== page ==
This week’s Torah portion, parsha Vayeishev, begins Joseph’s story. And it’s quite a story at that. There’s betrayal, seduction, a prison set piece, some dreams sequences, and (of course) mistaken identity. But the event that turns Joseph’s world on its head and sets the story in motion (in a screenplay this would be “upsetting the balance”) is when his brothers decide to kill him. But there’s something in that moment, something that Reuvein, the oldest of the brothers, does that I want to examine.
The brothers have held a trial and judged Joseph guilty for basically treason. Joseph comes upon them just as they’ve made their decision.
…they said one to the other, “Here comes the dreamer. Now, come let us kill him and throw him into one of the pits; and we will say that a wild beast devoured him. Then we will see what will become of his dreams.” (Bereishis 37:19-20)
Pretty chilling sentiments. But then Reuvein has a sudden change of heart.
Reuvein heard and rescued him from their hands. He said, “Let us not kill him.” Reuvein said to them, “Do not commit bloodshed. Throw him into this pit …and do not lay a hand on him.” His purpose was to rescue him from their hands, to bring him back to his father. (Bereishis 37:21-22)
Reuvein leaves with the idea to come back after nightfall and save his younger brother. But while Reuvein is away the brothers sell Joseph into slavery when a group of Ishmaelites ride by. By the time Reuvein returns, he’s too little too late.
Reuvein returned to the pit, but behold, Yoseif was not in the pit. He tore his clothes in grief. (Bereishis 37:29)
When Failure isn’t Failure
What’s interesting is that despite the fact that Reuvein failed to rescue Joseph, the Torah mentions his intentions and efforts. Did we really need to know he tried to save his brother? So many other details in these stories are left to Midrash or other commentary explanations. But Revein’s efforts are in every Torah and Bible for eternity. From this we learn that he got credit for trying to save his bother. That teaches something extraordinary about the way we are supposed to relate to mitzvahs and doing good in this world.
The Jewish tradition says that if you set out to do good deed, doing everything within your power to accomplished it, and it’s an external force that stops you from succeeding… you still get credit for the mitzvah. The concept is known a “ones rachmana patrei,” which literally translates to “the Merciful One exempts one who is forced”. When it comes to doing good and doing mitzvahs, results are not what is important. It is commitment, dedication, and effort. Yes you want to fix the world and actually accomplish, but the truth is that success is out of your hands. If you look at it from a secular perspective, we see hardworking intelligent people fall on hard times while others seem to glide right by. Even the most successful people will admit they got lucky or benefitted from a favor. Whether you call it luck or acknowledge that your success is up to God, the only thing you can control is how much you work at it.
When you Failed because someone else Failed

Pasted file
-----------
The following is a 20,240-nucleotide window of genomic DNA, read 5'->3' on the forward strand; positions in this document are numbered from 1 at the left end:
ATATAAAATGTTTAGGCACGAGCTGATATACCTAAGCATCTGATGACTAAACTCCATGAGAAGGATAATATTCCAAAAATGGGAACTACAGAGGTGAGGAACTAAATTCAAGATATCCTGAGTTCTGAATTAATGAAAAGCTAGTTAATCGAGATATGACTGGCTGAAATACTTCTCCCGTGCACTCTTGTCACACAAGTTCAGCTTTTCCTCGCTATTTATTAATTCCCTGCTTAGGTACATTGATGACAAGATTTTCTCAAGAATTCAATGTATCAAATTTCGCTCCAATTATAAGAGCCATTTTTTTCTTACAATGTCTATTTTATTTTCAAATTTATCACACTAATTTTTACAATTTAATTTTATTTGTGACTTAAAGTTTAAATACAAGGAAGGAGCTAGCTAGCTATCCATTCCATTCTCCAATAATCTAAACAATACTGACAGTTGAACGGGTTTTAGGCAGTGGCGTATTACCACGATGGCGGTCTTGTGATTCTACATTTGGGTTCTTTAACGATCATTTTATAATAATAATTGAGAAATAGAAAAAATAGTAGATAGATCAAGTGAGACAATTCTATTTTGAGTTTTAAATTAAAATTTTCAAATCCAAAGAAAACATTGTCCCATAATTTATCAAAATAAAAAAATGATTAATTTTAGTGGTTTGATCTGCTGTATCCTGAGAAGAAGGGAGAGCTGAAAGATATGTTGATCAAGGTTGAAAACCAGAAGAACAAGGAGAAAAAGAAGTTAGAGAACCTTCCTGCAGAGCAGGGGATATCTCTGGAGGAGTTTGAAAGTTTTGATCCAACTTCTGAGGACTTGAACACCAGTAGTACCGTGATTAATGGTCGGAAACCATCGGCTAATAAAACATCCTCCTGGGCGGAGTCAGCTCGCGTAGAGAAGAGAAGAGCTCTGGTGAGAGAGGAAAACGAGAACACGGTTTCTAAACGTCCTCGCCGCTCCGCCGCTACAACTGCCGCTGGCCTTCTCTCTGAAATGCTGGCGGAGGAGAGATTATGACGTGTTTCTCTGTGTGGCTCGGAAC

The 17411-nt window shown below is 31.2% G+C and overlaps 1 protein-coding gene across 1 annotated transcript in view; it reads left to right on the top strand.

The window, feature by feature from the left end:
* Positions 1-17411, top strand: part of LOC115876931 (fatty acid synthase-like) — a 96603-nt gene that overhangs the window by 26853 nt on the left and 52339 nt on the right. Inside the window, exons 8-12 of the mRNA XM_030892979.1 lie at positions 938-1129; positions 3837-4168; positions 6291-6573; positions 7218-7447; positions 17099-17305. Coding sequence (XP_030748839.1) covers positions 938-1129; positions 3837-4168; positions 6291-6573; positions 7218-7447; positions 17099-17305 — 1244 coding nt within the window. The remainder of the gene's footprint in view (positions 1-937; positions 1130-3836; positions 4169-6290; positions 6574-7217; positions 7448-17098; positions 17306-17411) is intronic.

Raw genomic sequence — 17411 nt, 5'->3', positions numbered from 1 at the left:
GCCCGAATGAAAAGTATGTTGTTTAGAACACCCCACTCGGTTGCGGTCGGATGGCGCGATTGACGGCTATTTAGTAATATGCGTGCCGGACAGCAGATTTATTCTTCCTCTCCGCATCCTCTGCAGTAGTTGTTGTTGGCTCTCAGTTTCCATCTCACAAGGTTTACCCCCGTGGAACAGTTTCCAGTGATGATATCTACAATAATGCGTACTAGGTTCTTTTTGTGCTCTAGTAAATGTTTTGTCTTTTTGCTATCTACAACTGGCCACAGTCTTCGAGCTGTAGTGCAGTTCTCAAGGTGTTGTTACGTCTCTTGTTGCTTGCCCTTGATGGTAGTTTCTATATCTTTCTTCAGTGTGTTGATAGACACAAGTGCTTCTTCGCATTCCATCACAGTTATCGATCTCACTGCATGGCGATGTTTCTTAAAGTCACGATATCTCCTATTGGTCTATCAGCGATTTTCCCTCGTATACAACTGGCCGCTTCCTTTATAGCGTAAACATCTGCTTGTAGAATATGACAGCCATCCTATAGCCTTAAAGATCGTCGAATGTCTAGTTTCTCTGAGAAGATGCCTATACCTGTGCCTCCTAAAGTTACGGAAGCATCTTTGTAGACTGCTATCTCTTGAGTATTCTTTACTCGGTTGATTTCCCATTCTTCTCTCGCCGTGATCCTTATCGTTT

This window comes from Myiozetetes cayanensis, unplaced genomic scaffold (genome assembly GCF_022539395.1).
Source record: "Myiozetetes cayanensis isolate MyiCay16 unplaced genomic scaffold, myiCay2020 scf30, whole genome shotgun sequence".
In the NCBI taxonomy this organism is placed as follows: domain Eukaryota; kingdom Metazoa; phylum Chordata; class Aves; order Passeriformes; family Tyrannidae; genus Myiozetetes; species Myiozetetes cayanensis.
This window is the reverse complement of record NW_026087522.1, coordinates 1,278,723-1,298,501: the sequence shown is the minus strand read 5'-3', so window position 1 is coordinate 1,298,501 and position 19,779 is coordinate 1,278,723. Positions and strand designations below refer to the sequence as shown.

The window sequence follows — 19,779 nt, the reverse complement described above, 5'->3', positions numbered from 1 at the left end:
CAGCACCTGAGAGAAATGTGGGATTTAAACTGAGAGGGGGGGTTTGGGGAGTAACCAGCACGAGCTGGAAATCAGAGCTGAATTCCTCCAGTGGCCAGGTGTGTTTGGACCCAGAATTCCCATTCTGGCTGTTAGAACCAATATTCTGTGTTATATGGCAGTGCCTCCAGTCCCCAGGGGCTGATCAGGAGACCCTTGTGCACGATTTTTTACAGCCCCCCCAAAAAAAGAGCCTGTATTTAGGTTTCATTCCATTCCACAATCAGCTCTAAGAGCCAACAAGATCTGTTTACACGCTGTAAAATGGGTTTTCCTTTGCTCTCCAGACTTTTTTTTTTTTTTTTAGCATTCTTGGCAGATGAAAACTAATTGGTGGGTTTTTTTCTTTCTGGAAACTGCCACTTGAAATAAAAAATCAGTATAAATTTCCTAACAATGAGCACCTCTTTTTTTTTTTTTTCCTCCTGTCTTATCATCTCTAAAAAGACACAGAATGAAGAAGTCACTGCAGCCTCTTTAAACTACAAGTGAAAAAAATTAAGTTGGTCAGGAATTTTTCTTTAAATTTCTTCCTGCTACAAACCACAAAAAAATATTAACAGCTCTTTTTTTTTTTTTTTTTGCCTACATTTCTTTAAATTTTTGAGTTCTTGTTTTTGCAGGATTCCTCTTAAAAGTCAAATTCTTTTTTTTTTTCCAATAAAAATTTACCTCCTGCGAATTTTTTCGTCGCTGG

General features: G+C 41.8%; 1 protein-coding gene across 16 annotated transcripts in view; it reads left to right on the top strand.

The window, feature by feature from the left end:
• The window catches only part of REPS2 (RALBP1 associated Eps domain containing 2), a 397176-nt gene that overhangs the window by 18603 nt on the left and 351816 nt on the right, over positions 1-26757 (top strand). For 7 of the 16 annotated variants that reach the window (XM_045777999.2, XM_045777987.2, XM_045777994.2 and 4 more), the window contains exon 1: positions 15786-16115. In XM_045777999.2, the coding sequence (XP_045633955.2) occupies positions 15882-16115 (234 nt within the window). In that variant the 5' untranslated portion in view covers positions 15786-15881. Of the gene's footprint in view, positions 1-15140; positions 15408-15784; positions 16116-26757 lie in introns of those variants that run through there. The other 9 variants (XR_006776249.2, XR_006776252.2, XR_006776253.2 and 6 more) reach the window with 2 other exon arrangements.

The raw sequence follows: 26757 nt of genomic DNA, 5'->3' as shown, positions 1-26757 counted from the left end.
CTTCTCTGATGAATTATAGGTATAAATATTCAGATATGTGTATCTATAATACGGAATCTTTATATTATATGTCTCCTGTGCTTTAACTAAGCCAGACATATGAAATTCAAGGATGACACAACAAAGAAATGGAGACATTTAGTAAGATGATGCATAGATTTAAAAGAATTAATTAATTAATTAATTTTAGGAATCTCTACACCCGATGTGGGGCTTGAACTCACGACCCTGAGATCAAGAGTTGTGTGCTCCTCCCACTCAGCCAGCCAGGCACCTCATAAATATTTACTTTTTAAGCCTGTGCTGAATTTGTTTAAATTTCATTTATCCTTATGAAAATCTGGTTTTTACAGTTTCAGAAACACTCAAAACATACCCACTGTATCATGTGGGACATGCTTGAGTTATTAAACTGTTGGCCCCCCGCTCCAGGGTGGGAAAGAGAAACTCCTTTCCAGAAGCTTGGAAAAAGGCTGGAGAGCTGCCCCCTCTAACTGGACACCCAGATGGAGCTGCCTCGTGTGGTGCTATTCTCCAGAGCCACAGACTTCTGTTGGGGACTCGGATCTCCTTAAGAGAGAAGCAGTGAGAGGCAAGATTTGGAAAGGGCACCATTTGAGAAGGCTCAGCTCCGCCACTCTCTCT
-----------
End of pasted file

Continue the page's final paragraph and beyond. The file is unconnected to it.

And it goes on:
But on the flip side, Reuvein is also condemned for the injustice to Joseph. If you pay close attention on Yom Kippur, there’s a section about the 10 Rabbis who were murdered by the Romans as martyrs because of this very Biblical event. And it was 10 Rabbis not 9. Because Reuvein was still held accountable. Now what guilt would he have, being that he tried to his hardest to save his brother? And the reason is because we as Jews are one people and we are responsible for what those do around us. Imagine if you saw someone yelling at a blind or mentally disabled person. Would you say, “Eh, not my problem. I don’t want to get involved.” Of course not! If you didn’t say something or do something, that means that you allow that to exist in the world you live in. You normalize it. So Judaism says you are liable for it. Because we all live in the world together.
By the way, a TV show did a hidden camera segment to test just that.
“You are not responsible for finishing the fixing of the world. But you are not free to absolve yourself from starting the work. ” Pirkei Avos 2:16
The Pirkei Avos quote brings these two lessons together. We definitely live in troubling times and there is to plenty fix. But the problems seem so massive, it makes you feel like, “why bother?” World hunger, a broken political system, a news media that seems to have rejected journalistic integrity, there’s so much to fix. What the Pirkei Avos is saying is that you don’t have to fix any of those things, but you do need take out the tools and begin. And to anyone who says, “I’m just one person. What am I going to actually do?” The answer is, start and try. The rest isn’t about you.
Did Martin Luther King Jr. end inequality and racism in this country? Did Mother Teresa end poverty in the world? Has any of the thousands of doctors, and chemists, and biologists who have done cancer research cured cancer? No. Of course not. But the good that has come from these individuals’ efforts is nothing short of extraordinary. They set out to fix the world, and though they didn’t finish the job, they certainly changed it. And I’m guessing they got a whole lot farther than they ever expected to.